Accounting is the language of finance. As a beginner, double entry bookkeeping may seem difficult to understand; however, it’s something that every company should completely understand. To put it plainly, this term means that you must enter the values of every business transaction into the system – twice.
It may seem like something unnecessary: why should you add it twice when you can add it just once? Still, this process will provide a better understanding of the journals. This way, you will know how and when to make the necessary adjustments, without affecting the balance of your account.
Once you learn the principles and necessary steps of double-entry bookkeeping, your confidence in the business will grow. All you have to do is organize your process, and everything should run smoothly.
The Process of Double Entry Bookkeeping
Double-entry bookkeeping can be described in many steps and fancy terms; however, at the end of the line, it will all boil down to the following:
- Every business transaction will result in a document. It will act as proof that a certain action actually happened.
- Every piece of information that was taken from that document will be checked into journals. This will allow for a better understanding of the account.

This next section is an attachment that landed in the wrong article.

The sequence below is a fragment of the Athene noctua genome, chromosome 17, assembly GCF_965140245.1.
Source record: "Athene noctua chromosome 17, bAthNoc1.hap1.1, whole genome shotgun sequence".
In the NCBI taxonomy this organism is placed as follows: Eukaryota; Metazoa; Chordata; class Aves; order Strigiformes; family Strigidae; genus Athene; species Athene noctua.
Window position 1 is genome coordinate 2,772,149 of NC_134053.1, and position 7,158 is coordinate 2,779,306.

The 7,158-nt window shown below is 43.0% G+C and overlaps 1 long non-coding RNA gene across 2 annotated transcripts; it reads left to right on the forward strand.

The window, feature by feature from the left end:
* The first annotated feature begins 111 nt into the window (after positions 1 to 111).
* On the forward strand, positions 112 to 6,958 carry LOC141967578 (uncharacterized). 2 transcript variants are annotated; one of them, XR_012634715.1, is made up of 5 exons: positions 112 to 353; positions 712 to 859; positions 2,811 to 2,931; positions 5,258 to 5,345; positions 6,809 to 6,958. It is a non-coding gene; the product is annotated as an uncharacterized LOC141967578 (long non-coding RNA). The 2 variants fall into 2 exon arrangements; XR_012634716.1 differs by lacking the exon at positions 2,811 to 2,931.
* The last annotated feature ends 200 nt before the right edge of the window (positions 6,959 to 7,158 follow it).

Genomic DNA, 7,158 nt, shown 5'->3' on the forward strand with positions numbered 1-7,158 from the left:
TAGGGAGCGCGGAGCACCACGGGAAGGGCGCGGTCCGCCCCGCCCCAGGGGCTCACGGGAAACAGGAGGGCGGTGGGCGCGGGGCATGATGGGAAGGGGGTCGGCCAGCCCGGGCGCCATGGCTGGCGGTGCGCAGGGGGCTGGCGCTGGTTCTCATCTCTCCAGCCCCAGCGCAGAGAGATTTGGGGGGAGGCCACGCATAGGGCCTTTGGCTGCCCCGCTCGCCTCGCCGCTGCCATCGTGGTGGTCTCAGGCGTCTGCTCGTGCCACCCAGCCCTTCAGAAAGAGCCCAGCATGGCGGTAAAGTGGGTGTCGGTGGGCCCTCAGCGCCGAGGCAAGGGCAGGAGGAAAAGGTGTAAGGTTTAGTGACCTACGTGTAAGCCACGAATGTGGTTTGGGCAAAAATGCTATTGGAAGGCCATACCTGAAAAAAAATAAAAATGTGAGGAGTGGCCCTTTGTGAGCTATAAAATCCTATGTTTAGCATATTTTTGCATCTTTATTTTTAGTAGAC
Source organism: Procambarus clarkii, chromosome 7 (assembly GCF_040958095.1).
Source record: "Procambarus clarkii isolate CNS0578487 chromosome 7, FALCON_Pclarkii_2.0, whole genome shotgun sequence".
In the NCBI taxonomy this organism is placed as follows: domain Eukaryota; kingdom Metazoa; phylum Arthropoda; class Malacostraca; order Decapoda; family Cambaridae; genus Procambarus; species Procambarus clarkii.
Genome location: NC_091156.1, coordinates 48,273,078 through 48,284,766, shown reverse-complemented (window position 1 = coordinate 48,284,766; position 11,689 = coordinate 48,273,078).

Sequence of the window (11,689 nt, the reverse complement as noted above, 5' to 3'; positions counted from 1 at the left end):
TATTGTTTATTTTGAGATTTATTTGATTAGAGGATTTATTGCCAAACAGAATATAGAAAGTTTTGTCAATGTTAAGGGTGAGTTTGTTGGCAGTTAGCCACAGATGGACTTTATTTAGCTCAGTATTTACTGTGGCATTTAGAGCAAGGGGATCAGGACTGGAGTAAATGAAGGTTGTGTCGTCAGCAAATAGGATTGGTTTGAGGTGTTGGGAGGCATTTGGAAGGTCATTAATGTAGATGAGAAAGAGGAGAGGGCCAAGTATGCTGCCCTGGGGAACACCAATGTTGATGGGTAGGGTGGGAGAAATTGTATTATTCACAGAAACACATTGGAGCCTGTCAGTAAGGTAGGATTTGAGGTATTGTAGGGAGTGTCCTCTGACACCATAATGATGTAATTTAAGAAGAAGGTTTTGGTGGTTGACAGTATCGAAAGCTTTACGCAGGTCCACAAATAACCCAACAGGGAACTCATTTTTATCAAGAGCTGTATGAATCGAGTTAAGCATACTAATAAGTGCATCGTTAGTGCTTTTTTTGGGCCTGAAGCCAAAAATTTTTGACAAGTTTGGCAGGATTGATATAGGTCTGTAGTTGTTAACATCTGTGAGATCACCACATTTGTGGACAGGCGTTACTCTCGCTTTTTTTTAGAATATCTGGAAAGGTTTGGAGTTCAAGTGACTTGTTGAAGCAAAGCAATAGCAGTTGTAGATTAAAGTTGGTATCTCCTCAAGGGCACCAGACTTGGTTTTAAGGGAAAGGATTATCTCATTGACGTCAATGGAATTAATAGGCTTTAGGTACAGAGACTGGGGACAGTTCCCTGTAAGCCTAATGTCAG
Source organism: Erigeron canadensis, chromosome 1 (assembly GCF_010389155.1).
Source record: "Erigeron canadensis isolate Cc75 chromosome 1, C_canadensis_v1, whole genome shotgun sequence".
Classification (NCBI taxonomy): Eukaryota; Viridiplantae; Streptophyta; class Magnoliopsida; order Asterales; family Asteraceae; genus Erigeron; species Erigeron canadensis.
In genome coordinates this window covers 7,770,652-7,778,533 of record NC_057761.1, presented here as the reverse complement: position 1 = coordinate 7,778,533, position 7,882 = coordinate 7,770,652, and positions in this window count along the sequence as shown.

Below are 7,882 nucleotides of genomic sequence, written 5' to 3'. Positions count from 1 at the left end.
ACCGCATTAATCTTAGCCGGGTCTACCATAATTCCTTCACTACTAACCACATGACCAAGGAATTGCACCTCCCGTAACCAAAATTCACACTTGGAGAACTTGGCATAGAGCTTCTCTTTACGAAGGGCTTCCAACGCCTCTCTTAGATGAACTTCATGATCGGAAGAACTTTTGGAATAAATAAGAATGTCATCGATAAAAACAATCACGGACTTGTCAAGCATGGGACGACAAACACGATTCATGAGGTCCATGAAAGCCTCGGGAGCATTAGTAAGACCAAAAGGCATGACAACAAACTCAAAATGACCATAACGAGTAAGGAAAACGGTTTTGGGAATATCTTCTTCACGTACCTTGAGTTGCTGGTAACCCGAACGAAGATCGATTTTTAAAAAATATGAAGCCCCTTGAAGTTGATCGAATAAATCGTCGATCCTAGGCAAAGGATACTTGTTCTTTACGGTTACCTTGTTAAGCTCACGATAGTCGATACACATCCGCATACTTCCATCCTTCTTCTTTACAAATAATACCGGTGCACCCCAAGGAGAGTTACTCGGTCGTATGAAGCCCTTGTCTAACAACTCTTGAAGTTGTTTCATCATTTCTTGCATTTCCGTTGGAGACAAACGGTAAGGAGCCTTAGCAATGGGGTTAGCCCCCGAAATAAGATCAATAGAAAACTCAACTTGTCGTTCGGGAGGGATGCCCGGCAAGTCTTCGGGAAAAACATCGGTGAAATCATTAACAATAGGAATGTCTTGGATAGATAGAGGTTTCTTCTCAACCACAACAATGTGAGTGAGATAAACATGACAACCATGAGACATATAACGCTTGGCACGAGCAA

- The data from the journal is analyzed and checked in the ledger book. This ledger book will contain all of your accounts, and will be listed as the “chart of accounts.”
- The accounts are then balanced and totalled by using the accounting equation.
- All accounts are once more balanced using credits and debits – which is actually the core foundation for your double entry bookkeeping.
You may produce a trial balance to ensure that all the balances are correct in the book and that the credits and debits have been added correctly.
Single Entry vs. Double Entry
Business can go for two types of bookkeeping – namely, single entry and double entry. A single entry bookkeeping is simply a cashbook. It is not as detailed as the double entry one, but it’s a great place to start if you own a small business.
At the same time, it has certain limitations you must keep in mind. For example, the easy platform of a single entry bookkeeping will not be able to dive into important financial reports. Still, you may use it as a start before moving to double-entry bookkeeping.
Regardless of the entry method, all of them will work using a mathematical formula. This equation will help maintain the structure of the ledgers, producing various business reports that will help clear up the balance.
To make sure that the ledgers do the balance correctly, a bookkeeper may want to learn the equation by heart and run a trial balance.
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